This was a question for the Roundtable and while I think the green-yellows work well with nature and foliage, I definitely feel this audience member’s pain, as I’ve been on a desperate but futile lookout for true basic reds over the last few years.

Six Ways to Scrapbook Outdoor Greenery

I have a tip at the bottom of this article for those who love and miss pure green. But in addition to that, below are some ways that the other greens can highlight the plant life in your photos, and sometimes do an even better job at it!

1) Make the plant life pop by backing it to a different shade of green.
4 July

This is not my favorite green. At all. But it’s what I had. Still, it works with the green’s in my photos. If I had used a green that matches the green in my pictures, the edges of my photos would have disappeared, and I expect all the greenery in the photos might be lost to the background.

2) Use green-yellow to bring out the highlights and complexities of greenery.
Love Culture
The yellowy green in my patterned paper brings out the yellowy green parts of the trees,their fuller complex mix of greens. A more basic green would likely have brought more of the basic (middle-tone) green shade out. But then, it’s possible the brighter trees would compete with my kid’s faces.

I’d have to try it and see, but like the reader said, I don’t have any of that green to sample with. That’s okay, though, because the yellowy green works great.


Here’s another example of where I used just a touch of green-yellow to bring out the highlights in the greens and show the complexity of green in the plant life.

3) Use green-blue to compliment your greenery while also making it pop.
Swings & Slides
The only greenery on this page is in the bottom right photo. But I think the green-blue background is enough to pull out the green grass and trees in my photos while contrasting with it enough to make it pop from the background instead of fade into it.

4) Use an off-green shade to compliment the greenery while keeping the focus on your non-plant subjects.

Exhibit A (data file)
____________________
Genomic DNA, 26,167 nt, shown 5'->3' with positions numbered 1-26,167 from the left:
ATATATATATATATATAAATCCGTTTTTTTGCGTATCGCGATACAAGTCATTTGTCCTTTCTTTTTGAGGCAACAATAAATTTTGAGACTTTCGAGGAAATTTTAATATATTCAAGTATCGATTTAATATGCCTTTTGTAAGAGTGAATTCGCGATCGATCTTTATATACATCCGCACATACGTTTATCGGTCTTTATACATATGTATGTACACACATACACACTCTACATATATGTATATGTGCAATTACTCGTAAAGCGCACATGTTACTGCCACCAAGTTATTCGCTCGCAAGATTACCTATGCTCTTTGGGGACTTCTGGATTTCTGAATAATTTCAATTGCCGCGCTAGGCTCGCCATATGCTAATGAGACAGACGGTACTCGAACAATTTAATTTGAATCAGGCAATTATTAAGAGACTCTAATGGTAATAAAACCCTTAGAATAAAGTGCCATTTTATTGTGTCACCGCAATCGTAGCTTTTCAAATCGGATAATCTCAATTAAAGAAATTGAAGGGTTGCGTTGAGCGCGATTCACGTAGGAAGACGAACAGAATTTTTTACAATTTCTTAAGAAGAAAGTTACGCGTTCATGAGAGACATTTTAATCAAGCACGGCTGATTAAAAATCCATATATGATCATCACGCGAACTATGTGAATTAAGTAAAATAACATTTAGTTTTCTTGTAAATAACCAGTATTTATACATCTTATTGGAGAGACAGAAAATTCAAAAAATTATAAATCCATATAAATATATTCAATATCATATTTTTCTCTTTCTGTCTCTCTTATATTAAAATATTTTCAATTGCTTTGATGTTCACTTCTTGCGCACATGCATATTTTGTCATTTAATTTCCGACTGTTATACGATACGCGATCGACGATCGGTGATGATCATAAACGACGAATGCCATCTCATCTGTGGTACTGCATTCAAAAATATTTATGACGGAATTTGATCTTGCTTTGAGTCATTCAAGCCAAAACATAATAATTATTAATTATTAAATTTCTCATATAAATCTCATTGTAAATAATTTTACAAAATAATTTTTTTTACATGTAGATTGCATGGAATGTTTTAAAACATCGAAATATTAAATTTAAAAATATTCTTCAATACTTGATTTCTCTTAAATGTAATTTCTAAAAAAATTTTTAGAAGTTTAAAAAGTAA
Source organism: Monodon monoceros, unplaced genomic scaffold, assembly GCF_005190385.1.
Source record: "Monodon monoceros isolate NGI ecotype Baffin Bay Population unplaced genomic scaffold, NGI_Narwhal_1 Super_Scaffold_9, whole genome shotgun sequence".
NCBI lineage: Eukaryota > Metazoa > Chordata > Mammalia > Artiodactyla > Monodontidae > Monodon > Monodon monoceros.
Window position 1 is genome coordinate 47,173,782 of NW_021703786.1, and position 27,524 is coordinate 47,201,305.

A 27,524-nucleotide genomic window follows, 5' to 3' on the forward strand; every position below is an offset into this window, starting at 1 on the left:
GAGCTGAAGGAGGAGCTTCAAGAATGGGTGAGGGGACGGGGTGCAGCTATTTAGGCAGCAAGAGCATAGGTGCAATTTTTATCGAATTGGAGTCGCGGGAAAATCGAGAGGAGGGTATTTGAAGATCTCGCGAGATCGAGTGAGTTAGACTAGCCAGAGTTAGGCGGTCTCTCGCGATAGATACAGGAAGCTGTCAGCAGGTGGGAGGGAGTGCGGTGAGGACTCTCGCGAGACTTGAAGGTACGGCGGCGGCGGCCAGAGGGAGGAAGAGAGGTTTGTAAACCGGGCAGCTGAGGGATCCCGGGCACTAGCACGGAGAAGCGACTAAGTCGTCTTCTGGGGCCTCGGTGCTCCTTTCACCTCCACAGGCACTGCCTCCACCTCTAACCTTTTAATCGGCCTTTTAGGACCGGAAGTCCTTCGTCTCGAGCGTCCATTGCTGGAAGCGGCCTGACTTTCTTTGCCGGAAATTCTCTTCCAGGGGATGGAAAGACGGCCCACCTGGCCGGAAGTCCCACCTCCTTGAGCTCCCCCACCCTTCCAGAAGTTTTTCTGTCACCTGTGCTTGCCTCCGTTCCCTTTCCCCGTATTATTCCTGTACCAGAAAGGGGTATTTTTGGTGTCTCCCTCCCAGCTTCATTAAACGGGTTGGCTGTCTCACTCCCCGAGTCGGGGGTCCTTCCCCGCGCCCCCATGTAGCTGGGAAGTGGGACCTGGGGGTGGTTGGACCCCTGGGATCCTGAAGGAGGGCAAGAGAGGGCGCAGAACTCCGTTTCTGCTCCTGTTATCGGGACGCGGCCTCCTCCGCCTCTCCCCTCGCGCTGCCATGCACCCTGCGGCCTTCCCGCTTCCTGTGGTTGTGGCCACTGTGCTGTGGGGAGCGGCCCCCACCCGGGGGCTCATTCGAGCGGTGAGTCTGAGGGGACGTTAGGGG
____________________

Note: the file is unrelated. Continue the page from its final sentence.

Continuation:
Look at all the yellowy-green plant life in my background. My blue doesn’t keep it from glowing. It’s beautiful, but I wanted the background to remain the background so that Izzy and I would be in the forefront of the story.

I used a blue-green paint as the dominant paint color with a few strokes of green-yellow mixed in. It’s enough green to highlight the plant-life, but the true subject remains the subject.

5) Pair a green-yellow color with blue to get the effect of a bluer green.
I backed my photo to a green-yellow + blue. If that blue had been mixed into the green it would be closer to a truer green. But I still get a similar result with them separate. Together, they draw out the yellows, blues, and greens of the plant life in the background!

6) Make a monochromatic green page with off-green backgrounds and true-green foregrounds.
Hyman Tribe 4769
I like that the yellow-spectrum green of my background highlights the yellows in this picture. But would a truer green look prettier? Maybe. If that’s the direction you want to go, but can’t find the green paper you’re looking for, here’s what you can do to compensate:

  1. Choose a mono-chromatic green color palette with the greens that are available.
  2. Ink or paint a “matte” in true green on top of the yellow-green paper.

This will allow you to use the yellowy-greens that are available and still get the true green that seems to only be available in ink, paint, or cardstock.


Here’s a combination of that idea. I used cardstock and paint in true green on my muted green-yellow background. I happen to prefer green-yellow’s over true green, so my color proportions reflect that. You can add a lot more basic green than I do to get the balance of color you love.

Do You Need More Color Help?

I’m passionate about color. It’s one subject I really get. But it’s extremely complex.

I just counted at least 12 different tutorials about color — advanced color — among my 174 episodes of Paperclipping. Click here to see how you can access them!

Paperclipping Membership Information Page

You’ll never have to be stumped again. Not only that, but you’ll learn to really harness the power of color!

Found Color Schemes